Shares in global financial services business Macquarie Group Ltd (ASX: MQG) currently sell for $76.36 as investors warm to its continued evolution, US dollar exposure, and reasonable growth outlook.

The group has delivered consistent earnings growth over the past couple of years thanks to the relative stability of capital markets and its renewed focus on its asset management business as a consistent earnings growth driver.

The falling dollar and increased base and performance fee income saw the asset management division lift its net profit contribution 13% to $1.64 billion for the year ending March 31 2016.

This represents more than half of total group profit and with assets under management of around $477 billion covering equities, infrastructure, real estate and fixed income its long-term growth outlook remains reasonable amidst today’s low cash rate world.

Recently Bloomberg reported that the CEO of one of Europe’s largest asset managers, Aberdeen Asset Management, told the TV channel that he had received a lot of takeover interest from rivals in Europe and Australia.

Macquarie is the only real Australian candidate likely to have the inclination, financial firepower, and scale to make a move for Aberdeen, with leading UK broker Numis recently running the numbers to suggest it would require a bid of around $10 billion to acquire Aberdeen.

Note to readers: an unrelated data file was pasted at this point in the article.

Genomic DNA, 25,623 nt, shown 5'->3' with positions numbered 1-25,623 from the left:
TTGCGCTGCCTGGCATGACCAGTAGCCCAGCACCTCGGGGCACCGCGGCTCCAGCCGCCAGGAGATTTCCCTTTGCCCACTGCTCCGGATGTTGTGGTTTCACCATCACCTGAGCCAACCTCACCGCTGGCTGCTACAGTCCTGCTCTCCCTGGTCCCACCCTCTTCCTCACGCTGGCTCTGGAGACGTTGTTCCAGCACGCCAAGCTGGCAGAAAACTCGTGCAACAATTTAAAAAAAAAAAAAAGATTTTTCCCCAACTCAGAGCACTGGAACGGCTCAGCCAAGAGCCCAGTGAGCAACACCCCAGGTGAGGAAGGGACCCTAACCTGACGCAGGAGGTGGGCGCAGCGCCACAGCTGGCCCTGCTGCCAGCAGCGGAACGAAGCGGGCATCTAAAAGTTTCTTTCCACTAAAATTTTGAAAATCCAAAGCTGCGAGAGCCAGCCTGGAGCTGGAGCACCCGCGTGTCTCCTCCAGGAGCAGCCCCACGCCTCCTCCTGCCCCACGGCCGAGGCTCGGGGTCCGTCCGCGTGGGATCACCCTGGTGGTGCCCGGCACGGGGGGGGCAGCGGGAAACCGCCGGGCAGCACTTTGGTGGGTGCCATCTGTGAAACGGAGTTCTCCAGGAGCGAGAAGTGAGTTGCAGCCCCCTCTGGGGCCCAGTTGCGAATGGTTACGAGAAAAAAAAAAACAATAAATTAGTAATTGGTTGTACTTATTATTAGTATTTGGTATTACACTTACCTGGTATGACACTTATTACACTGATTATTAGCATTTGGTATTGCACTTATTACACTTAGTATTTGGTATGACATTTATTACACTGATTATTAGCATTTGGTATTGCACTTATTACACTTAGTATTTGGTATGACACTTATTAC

The UK-based fund manager climbed around 10% in value on the LSE this week on the CEO’s comments to a valuation around $7.7 billion and it has some small operations in Australia already. Aberdeen currently has around $549.7 billion in assets under management and any potential acquisition by Macquarie would be transformational for both businesses in creating one of the world’s largest asset mangers.

In the asset management business scale is important if you want to win your share of the giant mandates from sovereign wealth or retirement funds that can commonly command more than $50 billion in assets under management up for grabs to the few with the operational credibility to assume mandates.

Deal making is in the DNA of Macquarie as it constantly seeks to evolve in order to grow its business and shareholder returns with the renewed emphasis on asset management or annuity-style earnings a common thread of its post-GFC renaissance.

Chief executive Nicholas Moore may also fancy one last giant deal prior to a departure that may be within the next few years given he will have been in the top job for 10 years come May 2018.

Macquarie would have to raise large amounts of capital to finance any deal, although deals of this scale are not unrealistic for a business where raising capital across multiple platforms is second nature. It recently acquired Esanda for around $8.2 billion via multiple funding sources and prior to that in 2015 it spent US$4 billion on the AWAS aircraft leasing business.

Aberdeen recently posted a profit of around $200 million for the six months ending 31 March 2016 and any acquisition by Macquarie is likely to bring substantial cost savings via synergies.

I imagine if it were to successfully make a mid-single digit earnings per share accretive bid for Aberdeen its share price could join blue-chip healthcare businesses CSL Limited (ASX: CSL) and Cochlear Ltd (ASX: COH) in cracking the magic $100 mark soon afterwards.

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Motley Fool contributor Tom Richardson owns shares of Macquarie Group Limited.

You can find Tom on Twitter @tommyr345

The Motley Fool Australia has no position in any of the stocks mentioned. We Fools may not all hold the same opinions, but we all believe that considering a diverse range of insights makes us better investors. The Motley Fool has a disclosure policy. This article contains general investment advice only (under AFSL 400691). Authorised by Bruce Jackson.